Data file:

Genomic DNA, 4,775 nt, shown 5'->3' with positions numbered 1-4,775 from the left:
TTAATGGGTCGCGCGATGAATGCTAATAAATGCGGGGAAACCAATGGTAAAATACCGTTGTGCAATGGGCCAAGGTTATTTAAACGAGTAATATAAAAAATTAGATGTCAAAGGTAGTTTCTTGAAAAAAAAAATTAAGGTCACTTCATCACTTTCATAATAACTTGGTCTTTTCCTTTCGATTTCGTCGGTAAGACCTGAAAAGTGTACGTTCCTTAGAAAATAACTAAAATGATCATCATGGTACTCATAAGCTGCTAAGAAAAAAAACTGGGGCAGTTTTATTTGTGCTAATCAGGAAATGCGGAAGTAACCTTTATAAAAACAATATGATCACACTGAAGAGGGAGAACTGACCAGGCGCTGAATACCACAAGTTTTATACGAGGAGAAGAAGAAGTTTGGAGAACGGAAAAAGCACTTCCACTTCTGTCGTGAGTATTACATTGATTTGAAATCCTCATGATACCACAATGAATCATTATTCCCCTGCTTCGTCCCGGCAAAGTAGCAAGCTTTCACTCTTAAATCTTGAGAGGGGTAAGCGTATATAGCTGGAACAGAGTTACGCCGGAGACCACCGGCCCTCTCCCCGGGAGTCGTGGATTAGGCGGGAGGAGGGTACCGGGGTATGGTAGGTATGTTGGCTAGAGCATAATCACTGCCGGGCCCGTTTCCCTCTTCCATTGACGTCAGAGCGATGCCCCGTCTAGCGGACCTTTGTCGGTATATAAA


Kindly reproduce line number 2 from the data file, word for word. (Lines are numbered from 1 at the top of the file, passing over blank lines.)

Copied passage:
TTAATGGGTCGCGCGATGAATGCTAATAAATGCGGGGAAACCAATGGTAAAATACCGTTGTGCAATGGGCCAAGGTTATTTAAACGAGTAATATAAAAAATTAGATGTCAAAGGTAGTTTCTTGAAAAAAAAAATTAAGGTCACTTCATCACTTTCATAATAACTTGGTCTTTTCCTTTCGATTTCGTCGGTAAGACCTGAAAAGTGTACGTTCCTTAGAAAATAACTAAAATGATCATCATGGTACTCATAAGCTGCTAAGAAAAAAAACTGGGGCAGTTTTATTTGTGCTAATCAGGAAATGCGGAAGTAACCTTTATAAAAACAATATGATCACACTGAAGAGGGAGAACTGACCAGGCGCTGAATACCACAAGTTTTATACGAGGAGAAGAAGAAGTTTGGAGAACGGAAAAAGCACTTCCACTTCTGTCGTGAGTATTACATTGATTTGAAATCCTCATGATACCACAATGAATCATTATTCCCCTGCTTCGTCCCGGCAAAGTAGCAAGCTTTCACTCTTAAATCTTGAGAGGGGTAAGCGTATATAGCTGGAACAGAGTTACGCCGGAGACCACCGGCCCTCTCCCCGGGAGTCGTGGATTAGGCGGGAGGAGGGTACCGGGGTATGGTAGGTATGTTGGCTAGAGCATAATCACTGCCGGGCCCGTTTCCCTCTTCCATTGACGTCAGAGCGATGCCCCGTCTAGCGGACCTTTGTCGGTATATAAA